21. Chapter Outline 2.1 The Rutherford Model of Atomic Structure 2.2Nuclides and Their Symbols 2.3 Navigating the Periodic Table 2.4 The Masses of Atoms, Ions, and Molecules 2.5 Moles and Molar Mass 2.6 Making Elements 2.7 Artificial Nuclides

  22. The Periodic Table of the Elements Mendeleev’s Periodic Table Dmitrii Mendeleev (1872): • Ordered elements by atomic mass. • Arranged elements in columns based on similar chemical and physical properties. • Left open spaces in the table for elements not yet discovered.

  23. The Modern Periodic Table • Also based on a classification of elements in terms of their physical and chemical properties. • Horizontal rows: called periods (1 → 7). • Columns: contain elements of the same family or group (1 →18). • Several groups have names as well as numbers.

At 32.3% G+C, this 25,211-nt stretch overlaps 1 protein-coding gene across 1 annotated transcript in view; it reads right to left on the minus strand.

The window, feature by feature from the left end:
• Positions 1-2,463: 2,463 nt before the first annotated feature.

24. Navigating the Modern Periodic Table – Groups and Families

  25. Groups of Elements (cont.)

  26. These 7 elements occur naturally as diatomics (memorize) - H2 N2 F2 O2 I2 Cl2 Br2

  27. Metals • found to the left of the “diagonal line” • lose electrons in chemical reactions • solids (except for Hg, Cs, and Fr) • conduct electricity • ductile (draw into a wire) • malleable (roll into sheets) • form alloys ("solid-solution" of one metal in another)

  28. Nonmetals • found to the right of the “diagonal line” • like to gain electrons from metals, or share electrons among themselves • found as solids, liquids (Br), and gases (Inert gases, and H, N, O, F, Cl) • “diatomics” - H2, N2, F2, O2 ,I2, Cl2, Br2 • oxygen also exist as ozone, O3 • insulators (except for graphite or C) Helium-Neon lasers